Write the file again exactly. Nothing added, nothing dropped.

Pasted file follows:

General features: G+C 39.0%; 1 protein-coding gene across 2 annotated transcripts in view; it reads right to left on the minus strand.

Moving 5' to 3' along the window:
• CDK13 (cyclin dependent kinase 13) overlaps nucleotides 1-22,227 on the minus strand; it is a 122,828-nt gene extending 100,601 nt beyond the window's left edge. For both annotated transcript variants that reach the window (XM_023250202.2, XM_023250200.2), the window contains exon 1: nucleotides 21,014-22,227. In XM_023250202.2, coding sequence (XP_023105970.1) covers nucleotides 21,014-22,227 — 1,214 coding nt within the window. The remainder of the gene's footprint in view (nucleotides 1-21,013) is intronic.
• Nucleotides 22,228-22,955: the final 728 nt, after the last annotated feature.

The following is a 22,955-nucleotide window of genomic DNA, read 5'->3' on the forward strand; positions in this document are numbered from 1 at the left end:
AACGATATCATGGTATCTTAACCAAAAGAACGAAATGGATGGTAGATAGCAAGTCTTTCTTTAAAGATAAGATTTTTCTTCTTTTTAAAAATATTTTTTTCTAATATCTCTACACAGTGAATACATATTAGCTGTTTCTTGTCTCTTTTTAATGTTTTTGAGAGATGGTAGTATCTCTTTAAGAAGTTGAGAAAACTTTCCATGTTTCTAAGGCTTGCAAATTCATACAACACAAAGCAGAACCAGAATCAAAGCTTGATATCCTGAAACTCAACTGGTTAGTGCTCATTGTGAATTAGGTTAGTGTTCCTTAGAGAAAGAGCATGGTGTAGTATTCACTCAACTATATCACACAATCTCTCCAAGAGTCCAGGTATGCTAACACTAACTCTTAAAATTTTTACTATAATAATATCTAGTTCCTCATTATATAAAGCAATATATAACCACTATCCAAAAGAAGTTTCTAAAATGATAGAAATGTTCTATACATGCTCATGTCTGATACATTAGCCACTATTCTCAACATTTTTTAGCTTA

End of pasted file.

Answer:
General features: G+C 39.0%; 1 protein-coding gene across 2 annotated transcripts in view; it reads right to left on the minus strand.

Moving 5' to 3' along the window:
• CDK13 (cyclin dependent kinase 13) overlaps nucleotides 1-22,227 on the minus strand; it is a 122,828-nt gene extending 100,601 nt beyond the window's left edge. For both annotated transcript variants that reach the window (XM_023250202.2, XM_023250200.2), the window contains exon 1: nucleotides 21,014-22,227. In XM_023250202.2, coding sequence (XP_023105970.1) covers nucleotides 21,014-22,227 — 1,214 coding nt within the window. The remainder of the gene's footprint in view (nucleotides 1-21,013) is intronic.
• Nucleotides 22,228-22,955: the final 728 nt, after the last annotated feature.

The following is a 22,955-nucleotide window of genomic DNA, read 5'->3' on the forward strand; positions in this document are numbered from 1 at the left end:
AACGATATCATGGTATCTTAACCAAAAGAACGAAATGGATGGTAGATAGCAAGTCTTTCTTTAAAGATAAGATTTTTCTTCTTTTTAAAAATATTTTTTTCTAATATCTCTACACAGTGAATACATATTAGCTGTTTCTTGTCTCTTTTTAATGTTTTTGAGAGATGGTAGTATCTCTTTAAGAAGTTGAGAAAACTTTCCATGTTTCTAAGGCTTGCAAATTCATACAACACAAAGCAGAACCAGAATCAAAGCTTGATATCCTGAAACTCAACTGGTTAGTGCTCATTGTGAATTAGGTTAGTGTTCCTTAGAGAAAGAGCATGGTGTAGTATTCACTCAACTATATCACACAATCTCTCCAAGAGTCCAGGTATGCTAACACTAACTCTTAAAATTTTTACTATAATAATATCTAGTTCCTCATTATATAAAGCAATATATAACCACTATCCAAAAGAAGTTTCTAAAATGATAGAAATGTTCTATACATGCTCATGTCTGATACATTAGCCACTATTCTCAACATTTTTTAGCTTA